Other than the political and corporato side of the school community there is another which has reference to the territory over which its jurisdiction extends. In Massachusetts the early judicial and administrative relations of the towns were with the central authority called the General Court. For the purpose principally of judicial convenience, the New England colonies were at various times after 1643 divided into counties, the administrative and representative functions of the towns not being interfered with. Like the General Court of Massachusetts, the Houso of Burgesses (borough representatives) of Virginia was composed of members representing "hundreds and plantations,” but in 1634, when the population of Virginia bad increased to 5,000 and had spread itself over the land with the view of finding eligible tobacco fields, then shires or counties were created and the burgesses were thereafter returned as representatives of the counties. The community of Virginia was a series of plantations which were indistinguishable from one another inasmuch as tobacco culture gave them the same character by tending irresistibly to promote the constant expansion of the area of each plantation, which thus became in area a small principality containing a squire, his family, and their numerous servants-in short, the Latifundia of the later Roman Empire. In Virginia, therefore, the county is made the unit of administration which was under the jurisdiction of tho “cominissioners of the county court” + with a grand jury to move attention to defects in couuty administration. In the public lands of the West it is true that the blocks of land that were laid off into counties as they get a sprinkling of population are divided with mathematical regularity into squares of 36 square iniles called townships, but it is particularly necessary to note that the New England settlers of these squares of lands are careful to distinguish them fron real "towns” by calling them Congressional townships because tho survey of the original wildnerness was authorized by the act of Congress of 1786.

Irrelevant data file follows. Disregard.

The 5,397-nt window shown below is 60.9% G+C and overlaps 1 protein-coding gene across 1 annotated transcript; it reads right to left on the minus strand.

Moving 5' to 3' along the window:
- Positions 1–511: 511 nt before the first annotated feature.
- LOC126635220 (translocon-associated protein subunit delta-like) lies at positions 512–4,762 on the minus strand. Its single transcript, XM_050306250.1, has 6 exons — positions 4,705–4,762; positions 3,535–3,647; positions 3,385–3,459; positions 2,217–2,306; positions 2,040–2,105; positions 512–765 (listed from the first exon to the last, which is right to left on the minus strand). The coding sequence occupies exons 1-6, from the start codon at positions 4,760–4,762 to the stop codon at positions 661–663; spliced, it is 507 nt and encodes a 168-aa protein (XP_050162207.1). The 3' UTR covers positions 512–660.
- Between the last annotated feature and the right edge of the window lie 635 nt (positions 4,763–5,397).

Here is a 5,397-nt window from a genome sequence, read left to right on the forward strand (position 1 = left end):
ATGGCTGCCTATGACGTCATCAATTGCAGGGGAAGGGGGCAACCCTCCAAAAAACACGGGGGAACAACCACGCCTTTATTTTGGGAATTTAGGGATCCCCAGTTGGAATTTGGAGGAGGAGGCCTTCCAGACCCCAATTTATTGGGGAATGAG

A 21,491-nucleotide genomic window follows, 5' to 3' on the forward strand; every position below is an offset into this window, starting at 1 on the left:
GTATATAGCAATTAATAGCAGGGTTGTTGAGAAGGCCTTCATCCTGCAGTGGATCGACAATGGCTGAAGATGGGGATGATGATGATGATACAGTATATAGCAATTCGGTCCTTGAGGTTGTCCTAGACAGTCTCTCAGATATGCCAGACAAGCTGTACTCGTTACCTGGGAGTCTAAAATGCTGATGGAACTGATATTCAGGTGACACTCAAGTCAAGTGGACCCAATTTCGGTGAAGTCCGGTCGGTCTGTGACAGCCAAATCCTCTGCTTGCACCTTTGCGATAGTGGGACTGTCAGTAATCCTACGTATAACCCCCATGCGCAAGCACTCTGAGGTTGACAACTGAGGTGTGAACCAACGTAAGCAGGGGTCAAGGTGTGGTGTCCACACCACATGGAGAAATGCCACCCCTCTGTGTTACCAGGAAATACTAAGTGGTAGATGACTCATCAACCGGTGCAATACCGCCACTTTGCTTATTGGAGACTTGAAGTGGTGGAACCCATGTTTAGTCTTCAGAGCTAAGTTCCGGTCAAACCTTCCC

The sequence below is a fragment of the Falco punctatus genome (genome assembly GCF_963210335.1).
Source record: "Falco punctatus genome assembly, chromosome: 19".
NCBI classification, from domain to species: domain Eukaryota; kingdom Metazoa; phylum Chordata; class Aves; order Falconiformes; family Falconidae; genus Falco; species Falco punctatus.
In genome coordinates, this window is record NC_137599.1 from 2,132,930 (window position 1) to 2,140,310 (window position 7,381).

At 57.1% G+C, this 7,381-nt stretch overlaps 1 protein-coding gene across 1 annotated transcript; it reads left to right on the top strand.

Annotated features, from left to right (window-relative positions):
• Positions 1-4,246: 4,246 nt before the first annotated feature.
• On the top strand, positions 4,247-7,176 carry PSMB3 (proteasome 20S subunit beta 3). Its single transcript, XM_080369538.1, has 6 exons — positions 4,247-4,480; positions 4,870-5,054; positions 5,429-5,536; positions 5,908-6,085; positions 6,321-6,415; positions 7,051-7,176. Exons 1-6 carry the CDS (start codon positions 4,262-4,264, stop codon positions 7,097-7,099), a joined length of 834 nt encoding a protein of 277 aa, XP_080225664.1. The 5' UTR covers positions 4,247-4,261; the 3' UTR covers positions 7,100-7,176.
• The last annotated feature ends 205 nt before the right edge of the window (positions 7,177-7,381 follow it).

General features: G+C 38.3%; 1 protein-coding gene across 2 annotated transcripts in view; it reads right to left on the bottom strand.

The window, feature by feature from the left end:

Although the law books insist that the school district is a quasi corporation, in almost every State the legislature has specitically made it or its executive body a boily corporate and in three States (Ohio, Illinois, and Kentucky") a bouly politic and corporate. The circumstance that has caused the law writers to uso the term “quasi corporation” seems to be the original formation of the district in Now England, where the district school probably was looked upon as au educational succursal or outlying post of the original “ town” school, tolerated as it were by reason of the distance that attendance at the village or “ town” school proper would require to be traveled. Thus when a neighborhood built its own school and formed itself into a body for managing its own school affairs without legislative sanction, as was originally in New England the case, it was called a quasi corporation to accommodate the fact to legal necessities.

As beyond doubt the school district is a body corporate, it remains to inquire if it be not as it exists to-day also a body politic. It is admitted at the ontset that it is a body established for a special purpose and that it is unrepresented as such in the State legislature. But on the other hand, it embraces all the inhabitants within a series of well-defined areas which together form the area of the State, and thongh in some cases it excludes nontaxpayers and in others it includes women, nevertheless practically its voters are the voters of the State. The particular fact, however, that goes to show that the school community is a body politic is the power it possesses